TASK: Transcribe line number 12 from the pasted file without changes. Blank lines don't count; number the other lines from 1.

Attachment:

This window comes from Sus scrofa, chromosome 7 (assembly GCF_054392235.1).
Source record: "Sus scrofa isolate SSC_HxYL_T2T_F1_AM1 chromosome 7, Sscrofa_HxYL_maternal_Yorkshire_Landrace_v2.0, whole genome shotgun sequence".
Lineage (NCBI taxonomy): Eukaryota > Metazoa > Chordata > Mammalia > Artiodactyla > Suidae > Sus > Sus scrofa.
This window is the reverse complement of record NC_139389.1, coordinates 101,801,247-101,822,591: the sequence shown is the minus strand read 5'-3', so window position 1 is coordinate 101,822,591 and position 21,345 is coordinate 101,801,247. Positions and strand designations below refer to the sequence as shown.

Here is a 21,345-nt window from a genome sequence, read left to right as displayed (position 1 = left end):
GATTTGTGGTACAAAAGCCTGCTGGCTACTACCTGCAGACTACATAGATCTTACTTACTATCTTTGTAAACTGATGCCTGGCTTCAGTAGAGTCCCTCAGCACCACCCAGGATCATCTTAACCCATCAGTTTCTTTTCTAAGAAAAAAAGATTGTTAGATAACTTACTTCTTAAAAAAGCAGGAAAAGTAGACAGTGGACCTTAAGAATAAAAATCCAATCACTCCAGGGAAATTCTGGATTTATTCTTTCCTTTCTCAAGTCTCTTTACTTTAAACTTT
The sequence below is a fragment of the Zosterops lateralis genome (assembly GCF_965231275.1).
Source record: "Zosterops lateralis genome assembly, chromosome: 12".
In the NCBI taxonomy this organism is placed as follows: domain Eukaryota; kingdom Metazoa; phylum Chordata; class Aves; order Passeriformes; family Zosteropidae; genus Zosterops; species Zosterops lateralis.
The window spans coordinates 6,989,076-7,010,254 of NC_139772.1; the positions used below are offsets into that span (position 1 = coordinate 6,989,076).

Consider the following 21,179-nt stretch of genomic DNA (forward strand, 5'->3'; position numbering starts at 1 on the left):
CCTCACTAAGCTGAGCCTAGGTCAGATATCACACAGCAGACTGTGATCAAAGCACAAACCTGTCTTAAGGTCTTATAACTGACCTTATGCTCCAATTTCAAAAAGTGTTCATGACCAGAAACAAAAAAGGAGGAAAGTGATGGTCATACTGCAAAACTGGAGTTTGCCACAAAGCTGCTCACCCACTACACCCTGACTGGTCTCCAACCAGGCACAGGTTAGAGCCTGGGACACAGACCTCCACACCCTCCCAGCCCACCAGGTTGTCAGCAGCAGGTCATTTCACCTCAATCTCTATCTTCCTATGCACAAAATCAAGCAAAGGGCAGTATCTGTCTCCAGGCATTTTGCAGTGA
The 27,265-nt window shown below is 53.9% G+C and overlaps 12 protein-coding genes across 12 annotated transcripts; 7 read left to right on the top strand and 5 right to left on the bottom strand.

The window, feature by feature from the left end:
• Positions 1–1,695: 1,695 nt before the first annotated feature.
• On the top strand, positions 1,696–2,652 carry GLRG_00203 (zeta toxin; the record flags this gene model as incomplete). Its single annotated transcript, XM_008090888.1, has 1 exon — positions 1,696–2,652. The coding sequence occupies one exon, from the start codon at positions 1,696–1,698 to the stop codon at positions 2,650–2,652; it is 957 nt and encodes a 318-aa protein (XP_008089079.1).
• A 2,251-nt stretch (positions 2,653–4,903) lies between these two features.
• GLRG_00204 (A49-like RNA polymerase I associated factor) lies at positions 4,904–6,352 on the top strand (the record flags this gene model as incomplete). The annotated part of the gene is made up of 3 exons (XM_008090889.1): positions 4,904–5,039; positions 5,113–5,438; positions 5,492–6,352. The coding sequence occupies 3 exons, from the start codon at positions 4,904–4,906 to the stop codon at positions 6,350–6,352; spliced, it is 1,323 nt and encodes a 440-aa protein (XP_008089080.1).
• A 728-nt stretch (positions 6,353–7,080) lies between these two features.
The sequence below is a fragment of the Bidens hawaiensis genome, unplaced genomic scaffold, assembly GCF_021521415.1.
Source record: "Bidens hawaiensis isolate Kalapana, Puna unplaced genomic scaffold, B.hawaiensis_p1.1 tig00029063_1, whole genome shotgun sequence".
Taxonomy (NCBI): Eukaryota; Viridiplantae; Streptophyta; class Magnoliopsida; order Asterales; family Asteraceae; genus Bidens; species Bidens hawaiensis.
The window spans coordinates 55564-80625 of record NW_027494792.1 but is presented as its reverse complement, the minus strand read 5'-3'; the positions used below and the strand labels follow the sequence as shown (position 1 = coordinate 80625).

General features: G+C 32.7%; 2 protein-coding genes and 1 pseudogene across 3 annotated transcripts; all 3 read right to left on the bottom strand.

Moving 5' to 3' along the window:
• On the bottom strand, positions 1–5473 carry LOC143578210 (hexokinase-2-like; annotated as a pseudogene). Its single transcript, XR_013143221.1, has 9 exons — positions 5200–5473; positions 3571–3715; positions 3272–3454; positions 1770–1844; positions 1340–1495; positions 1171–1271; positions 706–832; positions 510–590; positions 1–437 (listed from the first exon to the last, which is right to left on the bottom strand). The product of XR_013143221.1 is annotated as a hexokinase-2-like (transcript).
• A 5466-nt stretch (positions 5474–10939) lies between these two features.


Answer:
CCTCACTAAGCTGAGCCTAGGTCAGATATCACACAGCAGACTGTGATCAAAGCACAAACCTGTCTTAAGGTCTTATAACTGACCTTATGCTCCAATTTCAAAAAGTGTTCATGACCAGAAACAAAAAAGGAGGAAAGTGATGGTCATACTGCAAAACTGGAGTTTGCCACAAAGCTGCTCACCCACTACACCCTGACTGGTCTCCAACCAGGCACAGGTTAGAGCCTGGGACACAGACCTCCACACCCTCCCAGCCCACCAGGTTGTCAGCAGCAGGTCATTTCACCTCAATCTCTATCTTCCTATGCACAAAATCAAGCAAAGGGCAGTATCTGTCTCCAGGCATTTTGCAGTGA